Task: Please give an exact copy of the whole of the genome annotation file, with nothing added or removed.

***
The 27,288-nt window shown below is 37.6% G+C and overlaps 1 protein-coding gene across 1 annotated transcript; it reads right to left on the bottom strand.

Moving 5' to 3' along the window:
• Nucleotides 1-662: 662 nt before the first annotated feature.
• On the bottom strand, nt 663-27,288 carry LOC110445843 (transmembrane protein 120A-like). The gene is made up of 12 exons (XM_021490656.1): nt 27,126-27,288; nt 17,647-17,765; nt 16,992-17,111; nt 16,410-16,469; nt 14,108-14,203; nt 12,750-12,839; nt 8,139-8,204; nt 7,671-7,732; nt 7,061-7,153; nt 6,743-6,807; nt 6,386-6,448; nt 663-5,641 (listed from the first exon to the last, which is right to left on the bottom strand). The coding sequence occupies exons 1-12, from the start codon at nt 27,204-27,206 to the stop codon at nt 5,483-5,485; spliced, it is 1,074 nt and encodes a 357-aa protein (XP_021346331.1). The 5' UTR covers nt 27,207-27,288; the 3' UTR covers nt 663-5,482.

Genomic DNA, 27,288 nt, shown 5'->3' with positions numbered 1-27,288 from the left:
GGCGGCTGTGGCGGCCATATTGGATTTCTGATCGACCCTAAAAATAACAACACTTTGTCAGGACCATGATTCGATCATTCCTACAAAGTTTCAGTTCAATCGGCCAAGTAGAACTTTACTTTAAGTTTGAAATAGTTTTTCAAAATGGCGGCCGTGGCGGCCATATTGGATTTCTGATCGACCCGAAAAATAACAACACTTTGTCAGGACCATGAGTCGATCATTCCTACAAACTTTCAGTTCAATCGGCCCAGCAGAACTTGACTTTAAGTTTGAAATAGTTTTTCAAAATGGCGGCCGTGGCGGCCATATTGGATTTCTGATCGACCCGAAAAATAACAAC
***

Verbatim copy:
The 27,288-nt window shown below is 37.6% G+C and overlaps 1 protein-coding gene across 1 annotated transcript; it reads right to left on the bottom strand.

Moving 5' to 3' along the window:
• Nucleotides 1-662: 662 nt before the first annotated feature.
• On the bottom strand, nt 663-27,288 carry LOC110445843 (transmembrane protein 120A-like). The gene is made up of 12 exons (XM_021490656.1): nt 27,126-27,288; nt 17,647-17,765; nt 16,992-17,111; nt 16,410-16,469; nt 14,108-14,203; nt 12,750-12,839; nt 8,139-8,204; nt 7,671-7,732; nt 7,061-7,153; nt 6,743-6,807; nt 6,386-6,448; nt 663-5,641 (listed from the first exon to the last, which is right to left on the bottom strand). The coding sequence occupies exons 1-12, from the start codon at nt 27,204-27,206 to the stop codon at nt 5,483-5,485; spliced, it is 1,074 nt and encodes a 357-aa protein (XP_021346331.1). The 5' UTR covers nt 27,207-27,288; the 3' UTR covers nt 663-5,482.

Genomic DNA, 27,288 nt, shown 5'->3' with positions numbered 1-27,288 from the left:
GGCGGCTGTGGCGGCCATATTGGATTTCTGATCGACCCTAAAAATAACAACACTTTGTCAGGACCATGATTCGATCATTCCTACAAAGTTTCAGTTCAATCGGCCAAGTAGAACTTTACTTTAAGTTTGAAATAGTTTTTCAAAATGGCGGCCGTGGCGGCCATATTGGATTTCTGATCGACCCGAAAAATAACAACACTTTGTCAGGACCATGAGTCGATCATTCCTACAAACTTTCAGTTCAATCGGCCCAGCAGAACTTGACTTTAAGTTTGAAATAGTTTTTCAAAATGGCGGCCGTGGCGGCCATATTGGATTTCTGATCGACCCGAAAAATAACAAC